PO BOX 2108


Plant vs. Utility Patents

There are three types of intellectual property protection for newly “invented” plants in the United States: Plant Variety Protection Certificates, Utility Patent and Plant Patents.  Various similarities and differences of each are presented below.


Plant Variety Protection Certificates                   

  • Plant Types Covered
    • Applies to sexually (seed) reproduced plants, tuber propagated plants and F1 hybrids.   The variety must be uniform, stable, and distinct from all other varieties. Fungi, bacteria, and first generation hybrids are excluded
    • Example: turfgrass seed
  • Protection Granted
    • PVP protection covers a single variety and essentially derived varieties.
    • In a Patent, claims define the “metes and bounds” of the invention.  PVP Certificates have no claims.
    • Grants exclusive rights to exclude others from selling the variety, or offering it for sale, or reproducing it, or importing it, or exporting the variety.
    • There are two exemptions to the rights granted. One exists to allow farmers to save seed for use on their own farm or to sell it to their neighbors. Recent court decisions have defined who is a “farmer” and how much seed can be saved. Another exemption allows research to be conducted using the variety.
    • The term of protection runs 18 years from the certificate’s date of issue, or 25 years in the case of a tree or vine.
  • Cost
      • Significantly cheaper than a Utility Patent; between $1000 and $2000.

Plant Patents under 35 U.S.C. 161

  • Plant Types Covered
    • Applies to asexually reproduced plants (buds and cuttings)
    • Example: roses
  • Protection Granted
    • Claims define the “metes and bounds” of the invention.
    • Plant Patents have only one claim.
  • Plant Patent Infringement
    • Plant patent holder has the right to exclude others from asexually reproducing the plant, and from using, offering for sale, or selling the plant so reproduced, or any of its parts, throughout the United States, or from importing the plant so reproduced, or any parts thereof, into the United States.  However, Plant Patent holders cannot exclude others from using their patented varieties in breeding programs.
    • The term for a Patent is now 20 years from initial filing.
  • Cost
    • Significantly cheaper than Utility Patents do to the relative simplicity of the Specification and the time required to collect all data and draft the Specification.  Typically much less PTO office actions and communication required in Plant Patent application prosecution.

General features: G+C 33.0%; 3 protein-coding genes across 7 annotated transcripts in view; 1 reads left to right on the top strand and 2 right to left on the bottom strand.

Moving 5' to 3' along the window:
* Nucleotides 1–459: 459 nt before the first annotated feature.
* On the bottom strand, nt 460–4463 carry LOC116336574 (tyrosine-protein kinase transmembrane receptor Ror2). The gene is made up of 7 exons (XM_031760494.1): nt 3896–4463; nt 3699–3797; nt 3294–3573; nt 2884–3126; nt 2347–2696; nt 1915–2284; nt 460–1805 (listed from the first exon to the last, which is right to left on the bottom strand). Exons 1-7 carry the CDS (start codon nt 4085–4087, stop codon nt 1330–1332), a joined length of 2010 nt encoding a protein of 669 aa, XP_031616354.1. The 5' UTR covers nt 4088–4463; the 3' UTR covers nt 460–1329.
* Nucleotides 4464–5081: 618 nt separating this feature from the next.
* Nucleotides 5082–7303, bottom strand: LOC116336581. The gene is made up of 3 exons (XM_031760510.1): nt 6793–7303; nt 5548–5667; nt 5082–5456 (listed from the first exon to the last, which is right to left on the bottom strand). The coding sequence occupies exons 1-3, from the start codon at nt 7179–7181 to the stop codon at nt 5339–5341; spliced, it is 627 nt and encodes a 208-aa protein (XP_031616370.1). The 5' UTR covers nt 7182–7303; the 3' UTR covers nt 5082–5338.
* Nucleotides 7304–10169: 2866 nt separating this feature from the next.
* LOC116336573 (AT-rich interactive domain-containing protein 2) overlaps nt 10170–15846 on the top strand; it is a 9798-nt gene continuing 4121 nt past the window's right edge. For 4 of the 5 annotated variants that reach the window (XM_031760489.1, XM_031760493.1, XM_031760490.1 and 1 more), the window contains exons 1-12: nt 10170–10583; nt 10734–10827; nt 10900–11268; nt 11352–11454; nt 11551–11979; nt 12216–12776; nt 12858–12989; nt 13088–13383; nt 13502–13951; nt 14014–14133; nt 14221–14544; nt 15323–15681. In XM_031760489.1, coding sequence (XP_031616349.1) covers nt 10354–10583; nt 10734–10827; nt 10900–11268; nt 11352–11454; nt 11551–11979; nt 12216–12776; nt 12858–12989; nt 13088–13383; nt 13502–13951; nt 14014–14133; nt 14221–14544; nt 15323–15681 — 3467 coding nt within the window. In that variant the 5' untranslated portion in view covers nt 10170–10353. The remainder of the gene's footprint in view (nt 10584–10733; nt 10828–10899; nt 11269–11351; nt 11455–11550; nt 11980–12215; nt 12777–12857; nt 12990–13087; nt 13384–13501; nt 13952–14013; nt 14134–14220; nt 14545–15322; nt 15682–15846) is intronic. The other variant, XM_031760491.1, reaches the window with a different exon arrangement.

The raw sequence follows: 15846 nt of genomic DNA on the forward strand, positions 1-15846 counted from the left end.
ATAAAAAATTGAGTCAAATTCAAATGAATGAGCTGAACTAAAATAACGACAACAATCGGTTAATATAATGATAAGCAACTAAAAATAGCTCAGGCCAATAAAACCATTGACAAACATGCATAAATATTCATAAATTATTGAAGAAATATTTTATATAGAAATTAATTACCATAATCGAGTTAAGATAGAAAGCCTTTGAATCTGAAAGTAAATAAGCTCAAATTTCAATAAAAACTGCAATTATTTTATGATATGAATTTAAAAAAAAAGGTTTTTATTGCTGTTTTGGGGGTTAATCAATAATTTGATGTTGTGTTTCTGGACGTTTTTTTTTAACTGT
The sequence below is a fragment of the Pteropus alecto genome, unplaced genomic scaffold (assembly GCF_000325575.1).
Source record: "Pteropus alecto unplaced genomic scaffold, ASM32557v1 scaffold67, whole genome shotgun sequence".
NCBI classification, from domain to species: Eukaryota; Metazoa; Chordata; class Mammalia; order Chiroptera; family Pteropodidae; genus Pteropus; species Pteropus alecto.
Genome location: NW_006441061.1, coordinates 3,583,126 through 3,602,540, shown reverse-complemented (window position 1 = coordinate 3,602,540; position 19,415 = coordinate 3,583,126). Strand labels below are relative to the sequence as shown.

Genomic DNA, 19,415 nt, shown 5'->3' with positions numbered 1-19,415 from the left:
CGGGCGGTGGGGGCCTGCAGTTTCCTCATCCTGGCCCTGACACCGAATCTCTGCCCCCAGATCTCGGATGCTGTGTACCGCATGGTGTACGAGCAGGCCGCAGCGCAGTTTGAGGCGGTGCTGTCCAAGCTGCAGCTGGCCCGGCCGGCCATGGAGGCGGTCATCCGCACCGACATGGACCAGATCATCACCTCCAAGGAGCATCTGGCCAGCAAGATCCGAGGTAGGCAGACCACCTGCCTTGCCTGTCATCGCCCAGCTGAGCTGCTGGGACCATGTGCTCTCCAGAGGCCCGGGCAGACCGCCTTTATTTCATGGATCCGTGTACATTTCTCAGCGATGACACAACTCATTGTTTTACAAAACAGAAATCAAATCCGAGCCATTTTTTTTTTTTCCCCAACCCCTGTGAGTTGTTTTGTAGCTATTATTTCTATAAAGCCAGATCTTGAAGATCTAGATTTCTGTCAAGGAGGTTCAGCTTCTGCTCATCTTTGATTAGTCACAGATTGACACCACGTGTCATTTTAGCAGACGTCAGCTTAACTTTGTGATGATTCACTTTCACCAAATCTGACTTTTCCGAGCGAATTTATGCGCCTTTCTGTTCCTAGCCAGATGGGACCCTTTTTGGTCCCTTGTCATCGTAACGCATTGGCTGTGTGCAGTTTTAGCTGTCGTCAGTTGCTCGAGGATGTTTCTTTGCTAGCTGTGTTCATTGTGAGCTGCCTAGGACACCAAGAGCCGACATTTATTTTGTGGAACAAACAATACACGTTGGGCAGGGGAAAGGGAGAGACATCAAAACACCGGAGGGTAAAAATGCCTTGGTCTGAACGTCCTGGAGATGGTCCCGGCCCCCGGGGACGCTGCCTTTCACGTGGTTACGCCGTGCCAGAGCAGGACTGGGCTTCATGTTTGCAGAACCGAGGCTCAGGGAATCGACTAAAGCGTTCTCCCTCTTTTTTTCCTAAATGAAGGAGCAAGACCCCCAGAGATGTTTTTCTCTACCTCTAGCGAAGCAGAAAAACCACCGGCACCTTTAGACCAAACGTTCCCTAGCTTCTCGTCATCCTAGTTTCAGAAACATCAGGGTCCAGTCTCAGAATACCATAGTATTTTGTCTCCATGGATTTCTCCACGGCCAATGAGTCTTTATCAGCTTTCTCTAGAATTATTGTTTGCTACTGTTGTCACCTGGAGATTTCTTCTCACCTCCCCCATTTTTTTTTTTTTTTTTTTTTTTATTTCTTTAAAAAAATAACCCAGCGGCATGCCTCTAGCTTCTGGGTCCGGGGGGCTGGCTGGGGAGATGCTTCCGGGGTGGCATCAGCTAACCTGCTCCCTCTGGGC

Utility Patent under 35 U.S.C. 101

  • Plant Types Covered
    • Sexually reproducing plants (flowers and seeds) and genetically engineered plants
    • Example Cotton seed
  • Protection Granted
    • Claims define the “metes and bounds” of the invention.
    • Utility Patents have multiple claims.
    • Utility Patent protection can be broader: seed deposit claims,trait claims, breeding methods, food product claims.
    • Trait claims cover those varieties developed and disclosed in the patent application without need for seed deposit and cover those varieties independently developed later that fall within the claim.
  • Utility Patent Infringement
    • A patent holder may prevent others from making, using, selling, offering for sale or importing the claimed invention.
    • Furthermore – and a significant difference between Utility and Plant Patents – there is no research exception for [Utility] patented varieties: patent holder can prevent other breeders from using a patented variety in breeding
    • The term for a Utility Patent is now 20 years.
  • Cost
    • Significantly more costly than Plant Patents do to the complexity of multiple claims.



In summary, PVP Certificates and Utility Patents apply to sexually reproduced plants whereas Plant Patents apply to asexually reproduced plants.  PVP Certificates are much less expensive than Utility Patents however they provide much less protection for the breeder and only last for 18 years as opposed to the 20 year statute for patents.  While there is some overlap between the types of protection available for certain plants, Utility Patents are more common for hybridized and engineered seed crops (namely commodity crops) whereas Plant Patents are the predominant choice for ornamental turf and plant varieties because they provide great protection at an acceptable cost.